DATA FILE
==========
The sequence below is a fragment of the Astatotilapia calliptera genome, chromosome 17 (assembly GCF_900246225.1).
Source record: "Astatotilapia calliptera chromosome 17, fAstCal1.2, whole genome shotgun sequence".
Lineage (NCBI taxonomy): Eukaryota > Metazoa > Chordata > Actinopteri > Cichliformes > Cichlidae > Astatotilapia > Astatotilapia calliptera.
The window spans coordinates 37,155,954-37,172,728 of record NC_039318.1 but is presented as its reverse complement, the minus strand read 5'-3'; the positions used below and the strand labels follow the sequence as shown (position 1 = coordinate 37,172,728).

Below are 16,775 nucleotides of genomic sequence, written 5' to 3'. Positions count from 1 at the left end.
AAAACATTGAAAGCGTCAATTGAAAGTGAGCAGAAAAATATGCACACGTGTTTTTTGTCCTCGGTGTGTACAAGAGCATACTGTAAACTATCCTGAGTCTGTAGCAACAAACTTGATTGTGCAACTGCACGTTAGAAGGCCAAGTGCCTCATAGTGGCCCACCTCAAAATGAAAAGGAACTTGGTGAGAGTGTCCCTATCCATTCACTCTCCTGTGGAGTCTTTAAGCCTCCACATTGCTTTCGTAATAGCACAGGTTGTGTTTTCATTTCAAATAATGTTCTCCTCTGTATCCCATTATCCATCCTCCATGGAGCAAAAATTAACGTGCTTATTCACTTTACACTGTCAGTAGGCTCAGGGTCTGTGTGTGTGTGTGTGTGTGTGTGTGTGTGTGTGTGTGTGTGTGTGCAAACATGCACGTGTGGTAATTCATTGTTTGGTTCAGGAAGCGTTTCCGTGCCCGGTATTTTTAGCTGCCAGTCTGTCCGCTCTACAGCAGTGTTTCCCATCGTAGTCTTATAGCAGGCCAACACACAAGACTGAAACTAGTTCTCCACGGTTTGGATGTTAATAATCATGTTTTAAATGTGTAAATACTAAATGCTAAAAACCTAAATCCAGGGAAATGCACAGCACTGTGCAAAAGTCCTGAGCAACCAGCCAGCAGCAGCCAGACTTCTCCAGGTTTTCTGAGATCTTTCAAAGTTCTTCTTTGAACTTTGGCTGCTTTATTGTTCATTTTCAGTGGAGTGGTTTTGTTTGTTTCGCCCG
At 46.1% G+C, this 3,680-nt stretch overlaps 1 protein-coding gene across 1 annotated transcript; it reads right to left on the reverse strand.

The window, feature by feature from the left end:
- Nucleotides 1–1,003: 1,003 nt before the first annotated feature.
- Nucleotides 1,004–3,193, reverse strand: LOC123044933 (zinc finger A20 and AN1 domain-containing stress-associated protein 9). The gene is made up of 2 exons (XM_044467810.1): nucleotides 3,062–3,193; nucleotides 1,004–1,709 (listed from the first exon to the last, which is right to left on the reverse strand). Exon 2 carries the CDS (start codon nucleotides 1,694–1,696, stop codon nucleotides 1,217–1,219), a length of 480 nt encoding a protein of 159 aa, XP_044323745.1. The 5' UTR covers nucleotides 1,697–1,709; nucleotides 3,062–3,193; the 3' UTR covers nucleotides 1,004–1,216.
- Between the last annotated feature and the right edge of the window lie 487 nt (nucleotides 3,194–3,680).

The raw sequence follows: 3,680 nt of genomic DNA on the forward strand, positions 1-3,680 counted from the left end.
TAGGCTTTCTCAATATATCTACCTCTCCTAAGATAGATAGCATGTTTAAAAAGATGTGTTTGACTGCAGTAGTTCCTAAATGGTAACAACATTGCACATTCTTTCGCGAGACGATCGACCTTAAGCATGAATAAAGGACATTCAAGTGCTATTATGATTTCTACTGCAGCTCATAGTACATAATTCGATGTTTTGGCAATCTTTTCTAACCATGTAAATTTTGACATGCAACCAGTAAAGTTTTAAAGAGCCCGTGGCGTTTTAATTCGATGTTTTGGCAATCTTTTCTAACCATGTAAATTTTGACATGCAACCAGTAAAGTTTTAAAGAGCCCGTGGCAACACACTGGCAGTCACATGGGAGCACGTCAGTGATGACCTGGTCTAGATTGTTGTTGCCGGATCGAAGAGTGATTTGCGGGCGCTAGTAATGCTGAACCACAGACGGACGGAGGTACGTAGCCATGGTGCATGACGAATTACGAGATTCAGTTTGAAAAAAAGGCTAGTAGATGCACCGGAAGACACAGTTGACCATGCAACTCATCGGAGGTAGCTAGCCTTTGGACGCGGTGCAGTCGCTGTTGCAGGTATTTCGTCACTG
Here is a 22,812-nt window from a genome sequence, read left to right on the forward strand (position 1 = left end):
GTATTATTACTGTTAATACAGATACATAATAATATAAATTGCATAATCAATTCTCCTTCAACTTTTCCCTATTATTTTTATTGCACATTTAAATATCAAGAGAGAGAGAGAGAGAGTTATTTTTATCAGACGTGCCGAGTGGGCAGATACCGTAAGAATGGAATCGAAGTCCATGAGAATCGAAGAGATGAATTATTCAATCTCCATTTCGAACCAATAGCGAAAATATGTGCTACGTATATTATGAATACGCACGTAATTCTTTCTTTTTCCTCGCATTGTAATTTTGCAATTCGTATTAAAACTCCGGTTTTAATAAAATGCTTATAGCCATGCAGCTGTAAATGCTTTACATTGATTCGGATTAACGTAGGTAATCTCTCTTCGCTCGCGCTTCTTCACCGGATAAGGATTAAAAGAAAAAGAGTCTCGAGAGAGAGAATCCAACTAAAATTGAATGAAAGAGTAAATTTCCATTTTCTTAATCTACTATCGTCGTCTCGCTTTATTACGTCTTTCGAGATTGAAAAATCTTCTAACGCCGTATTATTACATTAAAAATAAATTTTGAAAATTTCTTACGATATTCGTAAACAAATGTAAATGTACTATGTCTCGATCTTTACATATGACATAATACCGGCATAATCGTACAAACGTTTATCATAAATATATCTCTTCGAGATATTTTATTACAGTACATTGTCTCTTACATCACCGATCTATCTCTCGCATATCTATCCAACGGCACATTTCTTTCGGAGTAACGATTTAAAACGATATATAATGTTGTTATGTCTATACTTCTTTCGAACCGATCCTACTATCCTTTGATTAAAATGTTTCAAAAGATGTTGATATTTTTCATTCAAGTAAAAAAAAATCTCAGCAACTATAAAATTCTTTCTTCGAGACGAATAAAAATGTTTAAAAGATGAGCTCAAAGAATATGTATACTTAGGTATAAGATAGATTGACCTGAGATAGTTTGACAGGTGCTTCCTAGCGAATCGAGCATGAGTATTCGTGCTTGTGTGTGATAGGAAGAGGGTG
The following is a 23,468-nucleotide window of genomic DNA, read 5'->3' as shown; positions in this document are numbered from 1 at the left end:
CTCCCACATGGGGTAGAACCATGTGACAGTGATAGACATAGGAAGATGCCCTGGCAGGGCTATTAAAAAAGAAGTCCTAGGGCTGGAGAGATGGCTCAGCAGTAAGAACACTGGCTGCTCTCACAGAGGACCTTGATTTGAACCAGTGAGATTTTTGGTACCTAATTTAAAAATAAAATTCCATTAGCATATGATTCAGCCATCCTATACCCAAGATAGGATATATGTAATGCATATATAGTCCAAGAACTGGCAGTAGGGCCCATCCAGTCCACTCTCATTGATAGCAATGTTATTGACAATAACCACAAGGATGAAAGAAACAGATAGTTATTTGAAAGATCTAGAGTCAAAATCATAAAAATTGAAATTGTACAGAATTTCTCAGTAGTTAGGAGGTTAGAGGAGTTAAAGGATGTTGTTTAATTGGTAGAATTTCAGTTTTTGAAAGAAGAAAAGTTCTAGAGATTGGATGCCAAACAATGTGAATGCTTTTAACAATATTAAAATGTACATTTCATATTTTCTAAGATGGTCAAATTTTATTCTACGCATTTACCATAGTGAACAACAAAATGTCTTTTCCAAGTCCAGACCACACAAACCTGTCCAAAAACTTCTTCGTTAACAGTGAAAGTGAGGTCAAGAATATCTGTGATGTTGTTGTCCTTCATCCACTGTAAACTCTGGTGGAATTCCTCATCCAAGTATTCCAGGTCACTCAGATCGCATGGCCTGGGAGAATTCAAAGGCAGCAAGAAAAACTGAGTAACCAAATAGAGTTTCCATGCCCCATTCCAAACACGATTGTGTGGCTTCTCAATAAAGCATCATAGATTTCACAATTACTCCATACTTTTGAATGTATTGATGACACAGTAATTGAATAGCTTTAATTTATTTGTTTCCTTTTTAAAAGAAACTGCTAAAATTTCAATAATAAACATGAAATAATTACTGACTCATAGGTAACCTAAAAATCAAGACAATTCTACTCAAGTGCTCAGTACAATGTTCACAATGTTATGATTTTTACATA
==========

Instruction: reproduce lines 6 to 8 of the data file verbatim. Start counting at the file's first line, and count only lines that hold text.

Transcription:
AAAACATTGAAAGCGTCAATTGAAAGTGAGCAGAAAAATATGCACACGTGTTTTTTGTCCTCGGTGTGTACAAGAGCATACTGTAAACTATCCTGAGTCTGTAGCAACAAACTTGATTGTGCAACTGCACGTTAGAAGGCCAAGTGCCTCATAGTGGCCCACCTCAAAATGAAAAGGAACTTGGTGAGAGTGTCCCTATCCATTCACTCTCCTGTGGAGTCTTTAAGCCTCCACATTGCTTTCGTAATAGCACAGGTTGTGTTTTCATTTCAAATAATGTTCTCCTCTGTATCCCATTATCCATCCTCCATGGAGCAAAAATTAACGTGCTTATTCACTTTACACTGTCAGTAGGCTCAGGGTCTGTGTGTGTGTGTGTGTGTGTGTGTGTGTGTGTGTGTGTGTGTGTGCAAACATGCACGTGTGGTAATTCATTGTTTGGTTCAGGAAGCGTTTCCGTGCCCGGTATTTTTAGCTGCCAGTCTGTCCGCTCTACAGCAGTGTTTCCCATCGTAGTCTTATAGCAGGCCAACACACAAGACTGAAACTAGTTCTCCACGGTTTGGATGTTAATAATCATGTTTTAAATGTGTAAATACTAAATGCTAAAAACCTAAATCCAGGGAAATGCACAGCACTGTGCAAAAGTCCTGAGCAACCAGCCAGCAGCAGCCAGACTTCTCCAGGTTTTCTGAGATCTTTCAAAGTTCTTCTTTGAACTTTGGCTGCTTTATTGTTCATTTTCAGTGGAGTGGTTTTGTTTGTTTCGCCCG
At 46.1% G+C, this 3,680-nt stretch overlaps 1 protein-coding gene across 1 annotated transcript; it reads right to left on the reverse strand.

The window, feature by feature from the left end: